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RE: CSS Variables

From: Sylvain Galineau <sylvaing@microsoft.com>
Date: Wed, 9 Feb 2011 23:09:58 +0000
To: Jon Rimmer <jon.rimmer@gmail.com>
CC: Boris Zbarsky <bzbarsky@mit.edu>, Tab Atkins Jr. <jackalmage@gmail.com>, Daniel Glazman <daniel.glazman@disruptive-innovations.com>, www-style list <www-style@w3.org>
Message-ID: <045A765940533D4CA4933A4A7E32597E2AB598EA@TK5EX14MBXC120.redmond.corp.microsoft.com>
> From: Jon Rimmer [mailto:jon.rimmer@gmail.com]
> Sent: Wednesday, February 09, 2011 2:21 PM
> To: Sylvain Galineau
> Cc: Boris Zbarsky; Tab Atkins Jr.; Daniel Glazman; www-style list
> Subject: Re: CSS Variables
> 
> On 9 February 2011 17:37, Sylvain Galineau <sylvaing@microsoft.com> wrote:
> >
> > So what I am missing is that these do not make it into public
> > releases, Betas and other bits generally downloaded by large
> > populations so that web authors cannot rely on them in their pages ?
> >
> > In the case of IE, Previews are actually downloaded by large samples
> > but I'd assume they qualify since they have no chrome and really
> > targeted at developers. What would be the vehicle for Firefox ?
> 
> For IE, would Microsoft's HTML5 labs (
> http://html5labs.interoperabilitybridges.com/ ) initiative not be a better
> place to put such experimental and exploratory work, if possible? That way
> it could be run separately from the actual IE release track. The developer
> previews seem more suited to work that is an implementation of a stable
> standard, that is planned to go into a release. Whereas, variables are far
> from that point at the moment.

To be discussed at a future date. This was not intended as a plan or a statement 
of intent, just an example.

> 
> Having read what you said in your other reply to this thread, I'm slightly
> confused. You seem to be in favour of some kind of explicit opt-in within
> the stylesheet for experimental features, but then you point out that this
> hasn't prevented vendor prefixed properties from becoming adopted in
> mainstream CSS development.

Simple: I am assuming these things can in fact leak over time. If so, I want
the stylesheet to reflect what is going on, just as they do today with all
those vendor prefixes. Today, I can look at a stylesheet and immediately see 
whether experimental features are being used, and which are being used. As much 
as we all love to hate vendor prefixes, I don't find that to be a bug day-to-day.
It's very useful information. And because I think such things will tend towards
leaking eventually, I believe removing vendor prefixes entirely could make our 
lives harder.

As Chrome has imo the lowest barrier to using the latest code (which is fine btw)
their dropping prefixes entirely for new features seems more likely to result in 
unintended consequences.  (I may still be misunderstanding the plan here, btw; see
below).

[snip]
> Ensuring experimental properties remain in development versions and hidden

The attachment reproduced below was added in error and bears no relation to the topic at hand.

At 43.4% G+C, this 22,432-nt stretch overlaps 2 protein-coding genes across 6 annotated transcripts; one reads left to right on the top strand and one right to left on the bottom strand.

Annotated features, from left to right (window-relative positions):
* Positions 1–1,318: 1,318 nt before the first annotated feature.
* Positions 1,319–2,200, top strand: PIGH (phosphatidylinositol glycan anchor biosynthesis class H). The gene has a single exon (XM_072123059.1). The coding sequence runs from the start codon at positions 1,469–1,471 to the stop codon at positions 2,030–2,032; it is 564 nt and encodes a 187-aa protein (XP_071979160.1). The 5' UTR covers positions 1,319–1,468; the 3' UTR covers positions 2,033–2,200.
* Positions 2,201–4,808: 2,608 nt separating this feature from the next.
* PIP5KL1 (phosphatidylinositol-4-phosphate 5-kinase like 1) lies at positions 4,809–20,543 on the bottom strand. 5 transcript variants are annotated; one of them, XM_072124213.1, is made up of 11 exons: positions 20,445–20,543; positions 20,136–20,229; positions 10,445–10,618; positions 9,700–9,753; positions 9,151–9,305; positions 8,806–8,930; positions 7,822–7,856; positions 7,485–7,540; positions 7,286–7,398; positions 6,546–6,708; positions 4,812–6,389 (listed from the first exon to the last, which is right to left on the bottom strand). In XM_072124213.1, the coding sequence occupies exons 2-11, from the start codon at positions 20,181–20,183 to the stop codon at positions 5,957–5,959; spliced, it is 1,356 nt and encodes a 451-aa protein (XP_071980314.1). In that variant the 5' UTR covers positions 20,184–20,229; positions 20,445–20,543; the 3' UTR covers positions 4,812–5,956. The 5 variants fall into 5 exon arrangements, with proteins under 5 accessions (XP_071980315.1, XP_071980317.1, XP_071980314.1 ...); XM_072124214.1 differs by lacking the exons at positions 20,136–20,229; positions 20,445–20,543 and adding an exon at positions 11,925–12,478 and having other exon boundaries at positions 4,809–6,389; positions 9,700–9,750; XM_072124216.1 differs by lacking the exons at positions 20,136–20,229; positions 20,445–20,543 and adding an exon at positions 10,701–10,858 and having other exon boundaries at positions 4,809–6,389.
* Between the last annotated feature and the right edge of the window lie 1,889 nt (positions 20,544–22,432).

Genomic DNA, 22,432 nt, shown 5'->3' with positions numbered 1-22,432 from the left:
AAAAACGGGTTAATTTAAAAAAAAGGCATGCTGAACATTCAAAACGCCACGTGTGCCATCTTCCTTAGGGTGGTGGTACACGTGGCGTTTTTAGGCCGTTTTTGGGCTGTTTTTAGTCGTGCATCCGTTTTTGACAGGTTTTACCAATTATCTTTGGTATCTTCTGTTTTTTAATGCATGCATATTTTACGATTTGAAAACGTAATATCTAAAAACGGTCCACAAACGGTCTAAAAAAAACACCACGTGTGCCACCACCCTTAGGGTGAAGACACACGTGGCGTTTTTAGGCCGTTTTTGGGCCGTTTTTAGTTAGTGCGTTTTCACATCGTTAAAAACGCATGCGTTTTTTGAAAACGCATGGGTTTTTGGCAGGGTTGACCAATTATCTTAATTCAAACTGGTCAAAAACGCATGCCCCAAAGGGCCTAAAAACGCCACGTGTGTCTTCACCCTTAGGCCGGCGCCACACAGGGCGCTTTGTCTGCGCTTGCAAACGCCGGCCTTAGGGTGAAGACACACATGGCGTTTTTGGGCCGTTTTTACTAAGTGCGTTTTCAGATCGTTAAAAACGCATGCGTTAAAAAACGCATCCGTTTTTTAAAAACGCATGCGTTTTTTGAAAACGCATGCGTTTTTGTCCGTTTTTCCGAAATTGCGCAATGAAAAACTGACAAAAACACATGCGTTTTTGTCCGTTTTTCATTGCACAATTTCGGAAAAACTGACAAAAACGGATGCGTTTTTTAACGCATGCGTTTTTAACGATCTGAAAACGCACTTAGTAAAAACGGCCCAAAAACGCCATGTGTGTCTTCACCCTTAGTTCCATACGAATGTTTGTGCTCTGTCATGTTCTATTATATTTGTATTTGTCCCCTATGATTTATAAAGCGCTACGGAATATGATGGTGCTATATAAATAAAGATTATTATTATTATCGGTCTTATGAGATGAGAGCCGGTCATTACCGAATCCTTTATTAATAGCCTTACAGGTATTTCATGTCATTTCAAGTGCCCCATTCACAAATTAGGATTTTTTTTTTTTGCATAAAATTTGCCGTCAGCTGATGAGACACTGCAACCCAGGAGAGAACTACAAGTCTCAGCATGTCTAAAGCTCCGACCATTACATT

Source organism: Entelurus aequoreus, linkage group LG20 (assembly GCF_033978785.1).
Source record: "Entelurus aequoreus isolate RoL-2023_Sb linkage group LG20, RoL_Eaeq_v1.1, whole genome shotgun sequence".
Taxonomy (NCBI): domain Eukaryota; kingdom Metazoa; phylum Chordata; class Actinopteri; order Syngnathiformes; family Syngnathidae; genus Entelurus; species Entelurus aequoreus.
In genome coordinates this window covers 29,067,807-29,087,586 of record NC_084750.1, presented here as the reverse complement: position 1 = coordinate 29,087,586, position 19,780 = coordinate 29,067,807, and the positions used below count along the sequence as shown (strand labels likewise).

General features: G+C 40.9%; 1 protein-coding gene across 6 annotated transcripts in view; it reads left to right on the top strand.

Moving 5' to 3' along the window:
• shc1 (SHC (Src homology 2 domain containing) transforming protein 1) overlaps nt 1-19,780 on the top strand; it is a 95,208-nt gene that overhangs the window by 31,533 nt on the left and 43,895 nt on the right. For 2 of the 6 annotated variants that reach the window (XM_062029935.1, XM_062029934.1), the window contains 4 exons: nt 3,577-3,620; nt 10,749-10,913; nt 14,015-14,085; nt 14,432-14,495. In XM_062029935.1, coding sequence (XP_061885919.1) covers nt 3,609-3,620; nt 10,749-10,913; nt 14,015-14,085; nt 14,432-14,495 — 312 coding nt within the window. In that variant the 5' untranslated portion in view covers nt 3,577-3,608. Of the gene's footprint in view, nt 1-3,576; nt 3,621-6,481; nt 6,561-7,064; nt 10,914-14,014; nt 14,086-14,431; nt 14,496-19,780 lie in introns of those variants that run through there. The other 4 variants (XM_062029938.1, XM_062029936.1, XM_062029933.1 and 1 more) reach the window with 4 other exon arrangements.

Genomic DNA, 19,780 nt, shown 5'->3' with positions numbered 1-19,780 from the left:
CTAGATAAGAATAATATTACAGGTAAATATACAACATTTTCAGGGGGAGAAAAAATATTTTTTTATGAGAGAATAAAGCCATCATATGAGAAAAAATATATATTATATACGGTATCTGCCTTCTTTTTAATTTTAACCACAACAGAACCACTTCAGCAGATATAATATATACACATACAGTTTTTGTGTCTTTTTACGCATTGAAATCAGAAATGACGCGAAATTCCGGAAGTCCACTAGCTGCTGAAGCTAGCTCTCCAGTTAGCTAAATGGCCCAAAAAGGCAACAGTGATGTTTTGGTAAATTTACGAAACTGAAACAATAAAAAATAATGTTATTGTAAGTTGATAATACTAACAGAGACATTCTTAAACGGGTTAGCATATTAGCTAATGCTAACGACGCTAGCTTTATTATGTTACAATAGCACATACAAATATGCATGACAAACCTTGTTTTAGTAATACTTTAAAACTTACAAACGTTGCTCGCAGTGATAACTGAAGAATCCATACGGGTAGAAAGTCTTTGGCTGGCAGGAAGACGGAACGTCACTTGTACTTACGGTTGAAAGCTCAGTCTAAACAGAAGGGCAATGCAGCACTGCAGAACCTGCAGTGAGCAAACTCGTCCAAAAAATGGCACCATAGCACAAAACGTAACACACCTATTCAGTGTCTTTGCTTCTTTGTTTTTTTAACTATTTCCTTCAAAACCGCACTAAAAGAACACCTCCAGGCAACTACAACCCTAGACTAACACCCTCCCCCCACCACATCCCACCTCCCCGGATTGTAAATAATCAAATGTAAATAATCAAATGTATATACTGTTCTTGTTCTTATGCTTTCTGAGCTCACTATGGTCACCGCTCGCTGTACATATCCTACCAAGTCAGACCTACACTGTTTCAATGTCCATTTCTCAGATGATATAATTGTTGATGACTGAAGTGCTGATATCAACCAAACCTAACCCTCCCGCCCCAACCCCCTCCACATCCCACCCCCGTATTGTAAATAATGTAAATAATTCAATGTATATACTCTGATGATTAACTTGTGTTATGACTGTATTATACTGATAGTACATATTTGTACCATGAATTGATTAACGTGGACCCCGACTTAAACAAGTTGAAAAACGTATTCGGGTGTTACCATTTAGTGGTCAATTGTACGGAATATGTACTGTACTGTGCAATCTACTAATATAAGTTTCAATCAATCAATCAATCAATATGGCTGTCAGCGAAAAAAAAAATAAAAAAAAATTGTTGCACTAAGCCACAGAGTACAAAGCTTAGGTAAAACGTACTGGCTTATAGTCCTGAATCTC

> behind flags will, in my opinion, be far more likely to prevent them being
> used on real sites, 

I'm not sure what a 'real site' is. A corporate site ? The blog of an influential
designer? A cool demo he built for #sxsw ? All of these use prefixed features
today.

> because it will make it very difficult for them to reach the kind of critical 
> mass of adoption that makes using them viable, something that vendor prefixes 
> do nothing to prevent. But what will really help to avoid this situation is if 
> browser vendors ensure that features do not linger for years in unfinished 
> states, but are instead progressed in a timely fashion to completion and 
> standardisation.

If we're saying they're unlikely to leak because they're hard to get to, that 
would also suggest fewer people will be using them for real-world scenarios. 
Which certainly doesn't explain how using this scheme accelerates the standardization
process in any way. We still need multiple implementations and exposure of the
result to the real world. Less exposure does not speed things up or improve quality.
 
It's also imo not unreasonable to imagine that some of the developers who 
make the effort of testing these experimental features will be even more 
comfortable using them 'out there' and leave them lying around *because* they 
believe it's safe and harmless to do so. ('Only other people with Chrome dev 
channel and the flag set can use this so why not have it on my home page; can't 
bother anyone !') 

So maybe the intent here - and the part I'm missing - is not to replace the current
vendor prefix convention but to establish an earlier stage one i.e. 'we don't have
a spec yet, we don't even know if there'll be a standard for this and for that this
is how we play with it; once there is a spec and wider interest then you get it with
a vendor prefix'. If so, my bad, I misunderstood the scope.

But it intends to replace the -webkit/-moz/-o/-ms baggage we have now, I'm not convinced 
this is an improvement.
Received on Wednesday, 9 February 2011 23:10:34 GMT

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